Thursday, October 6, 2011


A United Nations resolution to punish Syria if it doesn’t stop its militaryNational Interest crackdown on civilians was vetoed in the U.N. by China and Russia. The United States supported the resolution. The selectivity of who can commit atrocities and who can’t shows the politics of the world body. It may seem that the U.N. should have a policy of opposing violent civilian oppression by governments or it shouldn’t. But then, where would we start and where would we stop. It seems that much of the world is ruled by ruthless leaders.

Violent civilian oppression presents a moral dilemma for countries like ours. Do we stand by while legions of innocents get slaughtered or oppressed? Or, do we step in? But again, where would we start and where would we stop? We’d have to invade and essentially colonize much of the world. Is that the righteous role for nations like ours or do we let these oppressed people live and die under conditions they have lived under for hundreds and thousands of years, because no matter what we do they will keep at it? Further, the government we replace has often been better than the new one that comes into power.

It’s hard to be consistent in the way that we interject ourselves into another country’s affairs. I suppose we’ll continue to meddle in the ones that we deem to be of national interest and leave the rest to themselves. China and Russia have invested a lot of money into Syria, ever increasing the threat against Israel. Although we found it in our national interest to attack Libya, I doubt we’ll ever find it in our national interest to attack Syria while it has the backing of China and Russia.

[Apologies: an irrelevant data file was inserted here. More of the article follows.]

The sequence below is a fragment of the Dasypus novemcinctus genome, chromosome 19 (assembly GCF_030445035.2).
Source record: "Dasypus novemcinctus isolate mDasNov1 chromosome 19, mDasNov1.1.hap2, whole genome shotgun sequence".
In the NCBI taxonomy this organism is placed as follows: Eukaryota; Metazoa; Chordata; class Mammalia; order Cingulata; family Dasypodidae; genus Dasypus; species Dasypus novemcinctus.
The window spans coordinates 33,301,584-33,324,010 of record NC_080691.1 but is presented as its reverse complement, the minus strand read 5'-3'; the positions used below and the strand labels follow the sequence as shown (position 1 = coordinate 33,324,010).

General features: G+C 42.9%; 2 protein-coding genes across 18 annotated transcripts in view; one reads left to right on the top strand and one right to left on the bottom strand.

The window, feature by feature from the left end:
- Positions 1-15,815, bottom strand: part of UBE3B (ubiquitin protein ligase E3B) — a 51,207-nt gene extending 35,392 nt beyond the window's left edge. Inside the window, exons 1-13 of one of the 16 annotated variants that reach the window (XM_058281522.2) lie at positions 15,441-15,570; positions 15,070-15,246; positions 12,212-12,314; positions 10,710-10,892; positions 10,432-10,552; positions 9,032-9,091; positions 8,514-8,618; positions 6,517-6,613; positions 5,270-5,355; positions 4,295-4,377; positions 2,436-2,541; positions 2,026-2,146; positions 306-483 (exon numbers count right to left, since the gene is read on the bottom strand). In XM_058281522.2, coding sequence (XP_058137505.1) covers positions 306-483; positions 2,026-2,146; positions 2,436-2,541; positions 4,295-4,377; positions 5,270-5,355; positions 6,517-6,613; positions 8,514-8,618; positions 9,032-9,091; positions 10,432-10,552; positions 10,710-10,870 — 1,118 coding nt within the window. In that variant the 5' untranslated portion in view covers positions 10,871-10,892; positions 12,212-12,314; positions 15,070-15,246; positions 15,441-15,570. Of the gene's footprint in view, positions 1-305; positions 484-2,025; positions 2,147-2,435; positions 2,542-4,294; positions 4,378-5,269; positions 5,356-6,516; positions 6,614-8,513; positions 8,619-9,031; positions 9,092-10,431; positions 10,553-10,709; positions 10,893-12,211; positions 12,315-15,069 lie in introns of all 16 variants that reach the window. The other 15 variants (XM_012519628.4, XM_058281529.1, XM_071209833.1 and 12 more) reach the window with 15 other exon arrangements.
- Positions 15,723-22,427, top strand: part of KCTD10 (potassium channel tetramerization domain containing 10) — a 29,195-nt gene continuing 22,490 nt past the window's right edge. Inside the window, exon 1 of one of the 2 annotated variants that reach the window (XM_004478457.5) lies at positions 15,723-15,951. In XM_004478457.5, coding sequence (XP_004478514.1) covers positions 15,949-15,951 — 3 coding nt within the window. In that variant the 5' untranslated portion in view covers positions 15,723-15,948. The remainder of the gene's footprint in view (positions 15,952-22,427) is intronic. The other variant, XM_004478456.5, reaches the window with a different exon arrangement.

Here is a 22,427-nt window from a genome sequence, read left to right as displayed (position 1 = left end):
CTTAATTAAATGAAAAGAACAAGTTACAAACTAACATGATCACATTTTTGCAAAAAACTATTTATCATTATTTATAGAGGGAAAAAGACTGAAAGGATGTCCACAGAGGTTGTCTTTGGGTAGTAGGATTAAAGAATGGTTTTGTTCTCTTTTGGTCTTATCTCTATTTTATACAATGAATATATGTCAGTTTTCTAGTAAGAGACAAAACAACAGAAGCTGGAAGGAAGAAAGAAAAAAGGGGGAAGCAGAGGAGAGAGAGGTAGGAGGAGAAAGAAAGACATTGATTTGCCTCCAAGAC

The White House has just announced that it is once again granting waivers to some countries who use child soldiers so we can give them U.S. military assistance. The waivers are for Yemen, South Sudan, Chad, and the Democratic Republic of the Congo. Why do we grant waivers to them although they recruit soldiers under the age of 15 while we punish other countries for doing the same? We’re seemingly as political as anyone else. Rather than policies based on defining principles, we do what we deem to be in our national interest…just like everyone else.

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